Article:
Miguel Tejada case illustrates 'upside' of PED use

Miguel Tejada made almost $100 million in his career.
Miguel Tejada made almost $100 million in his career. (USATSI)

Related: Tejada suspended for 105 games for amphetamines

Miguel Tejada was born in Bani, Peravia, Dominican Republic. And he was born into poverty.

Should his career be over -- I'd guess it is -- he's now less than 40 years old and has made over $96 million playing baseball for a living over the course of 16 seasons.

Simply put: It's not difficult to understand why players use any substance that might aid performance.

Let's just think about it logically.

You're a 14-year-old boy living in poverty in the Dominican Republic. You love playing baseball. You have a chance at not only escaping poverty, but at having the chance to make more money then you'll ever know what to do with. It's like the "red pill or blue pill" scene in The Matrix. It's pretty easy to sit here are our computers and pass judgment on a guy for doing something we'd surely never, ever even think about doing, right? After all, we're so moral, we wouldn't even think about it, right?

Remember, we're not talking about the Mafia here. It's amphetamines -- and maybe more substances -- not murder. We're not talking about giving guns and crack to little kids. We're talking about Adderall.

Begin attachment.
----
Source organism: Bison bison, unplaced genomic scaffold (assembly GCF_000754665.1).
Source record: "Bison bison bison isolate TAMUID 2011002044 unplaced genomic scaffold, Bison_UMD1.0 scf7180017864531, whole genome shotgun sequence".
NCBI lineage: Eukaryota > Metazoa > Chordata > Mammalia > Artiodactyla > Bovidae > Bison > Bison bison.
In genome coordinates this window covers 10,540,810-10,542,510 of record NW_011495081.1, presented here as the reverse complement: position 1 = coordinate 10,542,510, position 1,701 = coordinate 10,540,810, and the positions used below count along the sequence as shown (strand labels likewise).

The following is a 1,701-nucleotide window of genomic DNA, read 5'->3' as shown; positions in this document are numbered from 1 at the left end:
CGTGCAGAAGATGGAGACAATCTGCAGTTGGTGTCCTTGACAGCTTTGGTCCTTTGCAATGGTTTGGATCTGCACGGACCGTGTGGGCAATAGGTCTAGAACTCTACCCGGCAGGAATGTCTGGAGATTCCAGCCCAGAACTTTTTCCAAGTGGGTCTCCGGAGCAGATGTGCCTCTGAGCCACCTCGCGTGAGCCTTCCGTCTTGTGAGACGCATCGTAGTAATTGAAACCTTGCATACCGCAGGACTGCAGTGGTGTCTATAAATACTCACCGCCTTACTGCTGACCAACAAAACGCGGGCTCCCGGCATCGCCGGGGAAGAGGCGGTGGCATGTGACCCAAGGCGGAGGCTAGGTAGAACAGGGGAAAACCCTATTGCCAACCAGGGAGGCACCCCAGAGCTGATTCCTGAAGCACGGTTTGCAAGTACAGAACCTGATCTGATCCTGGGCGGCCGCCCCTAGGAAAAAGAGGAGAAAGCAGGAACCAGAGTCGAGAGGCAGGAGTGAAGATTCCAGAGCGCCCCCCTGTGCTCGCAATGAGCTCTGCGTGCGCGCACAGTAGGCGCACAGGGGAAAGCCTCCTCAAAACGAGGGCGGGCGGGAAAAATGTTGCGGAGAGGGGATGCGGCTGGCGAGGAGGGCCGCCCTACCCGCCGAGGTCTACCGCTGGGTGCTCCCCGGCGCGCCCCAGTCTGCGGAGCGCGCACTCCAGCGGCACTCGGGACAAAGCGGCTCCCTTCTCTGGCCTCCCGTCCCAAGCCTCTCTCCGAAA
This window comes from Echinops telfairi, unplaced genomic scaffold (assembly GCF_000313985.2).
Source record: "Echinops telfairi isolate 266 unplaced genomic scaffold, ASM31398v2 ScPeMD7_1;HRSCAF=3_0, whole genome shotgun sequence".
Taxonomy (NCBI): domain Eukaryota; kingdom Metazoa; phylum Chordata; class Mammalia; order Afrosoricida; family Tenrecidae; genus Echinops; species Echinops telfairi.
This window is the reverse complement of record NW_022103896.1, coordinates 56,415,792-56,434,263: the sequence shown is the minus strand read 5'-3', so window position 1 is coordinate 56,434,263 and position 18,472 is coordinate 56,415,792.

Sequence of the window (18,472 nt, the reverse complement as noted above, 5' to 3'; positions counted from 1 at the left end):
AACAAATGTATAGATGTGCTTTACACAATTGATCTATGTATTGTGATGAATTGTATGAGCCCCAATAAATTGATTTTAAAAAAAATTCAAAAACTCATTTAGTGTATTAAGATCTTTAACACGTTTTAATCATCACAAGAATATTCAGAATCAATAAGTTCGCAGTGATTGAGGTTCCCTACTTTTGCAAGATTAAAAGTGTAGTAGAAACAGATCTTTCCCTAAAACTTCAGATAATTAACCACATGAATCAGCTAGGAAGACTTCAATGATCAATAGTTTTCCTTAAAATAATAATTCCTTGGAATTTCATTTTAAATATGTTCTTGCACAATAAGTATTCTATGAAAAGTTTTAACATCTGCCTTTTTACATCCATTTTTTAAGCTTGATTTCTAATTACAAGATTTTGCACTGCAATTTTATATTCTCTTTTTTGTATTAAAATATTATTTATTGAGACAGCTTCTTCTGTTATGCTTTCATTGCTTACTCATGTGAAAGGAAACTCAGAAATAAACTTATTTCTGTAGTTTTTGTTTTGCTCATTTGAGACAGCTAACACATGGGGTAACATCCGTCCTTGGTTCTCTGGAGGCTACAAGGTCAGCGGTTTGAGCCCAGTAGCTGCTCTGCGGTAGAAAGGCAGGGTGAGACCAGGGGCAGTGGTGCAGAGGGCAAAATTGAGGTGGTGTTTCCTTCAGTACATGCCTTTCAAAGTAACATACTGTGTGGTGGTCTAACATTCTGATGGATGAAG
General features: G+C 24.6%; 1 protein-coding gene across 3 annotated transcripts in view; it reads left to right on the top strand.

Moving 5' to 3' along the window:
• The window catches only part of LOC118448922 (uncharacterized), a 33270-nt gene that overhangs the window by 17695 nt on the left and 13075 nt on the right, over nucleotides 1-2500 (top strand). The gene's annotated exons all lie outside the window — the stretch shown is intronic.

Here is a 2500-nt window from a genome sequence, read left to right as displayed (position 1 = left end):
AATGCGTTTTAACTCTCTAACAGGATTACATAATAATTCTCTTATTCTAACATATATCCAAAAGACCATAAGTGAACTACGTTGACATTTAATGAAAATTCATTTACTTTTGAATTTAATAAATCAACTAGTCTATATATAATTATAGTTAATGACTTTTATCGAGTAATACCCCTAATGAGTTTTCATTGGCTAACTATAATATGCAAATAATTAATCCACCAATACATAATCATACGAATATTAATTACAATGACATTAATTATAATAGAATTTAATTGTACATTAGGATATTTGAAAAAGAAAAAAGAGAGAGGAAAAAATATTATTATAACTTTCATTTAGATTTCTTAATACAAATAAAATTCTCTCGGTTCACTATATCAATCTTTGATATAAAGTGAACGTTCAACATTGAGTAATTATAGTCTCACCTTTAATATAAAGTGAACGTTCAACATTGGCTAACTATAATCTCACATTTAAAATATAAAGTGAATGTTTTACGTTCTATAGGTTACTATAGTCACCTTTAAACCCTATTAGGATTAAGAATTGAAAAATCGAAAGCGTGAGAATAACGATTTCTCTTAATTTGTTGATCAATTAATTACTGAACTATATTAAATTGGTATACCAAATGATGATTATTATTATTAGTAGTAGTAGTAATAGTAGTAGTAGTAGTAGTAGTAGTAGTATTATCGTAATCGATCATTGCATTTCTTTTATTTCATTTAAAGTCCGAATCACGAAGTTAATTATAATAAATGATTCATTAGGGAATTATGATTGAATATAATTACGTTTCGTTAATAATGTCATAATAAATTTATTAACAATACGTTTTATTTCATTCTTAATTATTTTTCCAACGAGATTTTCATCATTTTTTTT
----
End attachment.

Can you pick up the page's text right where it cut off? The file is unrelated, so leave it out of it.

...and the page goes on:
Considering all the times he's been connected to PEDs throughout the past decade or so, it's a reasonable argument to believe Tejada has been doing things pretty much throughout his entire career to aid performance, including possibly using steroids. He now has almost 100 million reasons why he chose his path.

If you want to judge him for that, go ahead, but we need to at least understand why it happened. It's not complicated. I'd be hard pressed to believe many people who claim they would choose poverty over $96 million -- without even mentioning all the perks of being an All-Star-caliber Major League Baseball player. If I'm being honest with myself, I could never say for certain what I'd have done -- I've never been in the situation, after all. I refuse, however, to sit here and pretend I know for certain I wouldn't have chosen his path had I been put in his shoes. I don't know that. Some might know they'd have definitely chosen poverty.

I don't know. And from that angle, it's hard for me to chastise guys like Miguel Tejada. That doesn't mean I support him or even like him. He's obviously a liar, and that's not OK. He could have been a much better person for years on, at the very least, that front alone. I'm just saying I'm staying off my high horse regarding the greenies. I've never walked in his childhood shoes.

CBS Sports Writer

Matt Snyder has been a baseball writer with CBS Sports since 2011. A member of the BBWAA, he's now covered the last six World Series beginning with the epic 2011 Fall Classic. The former Indiana University... Full Bio

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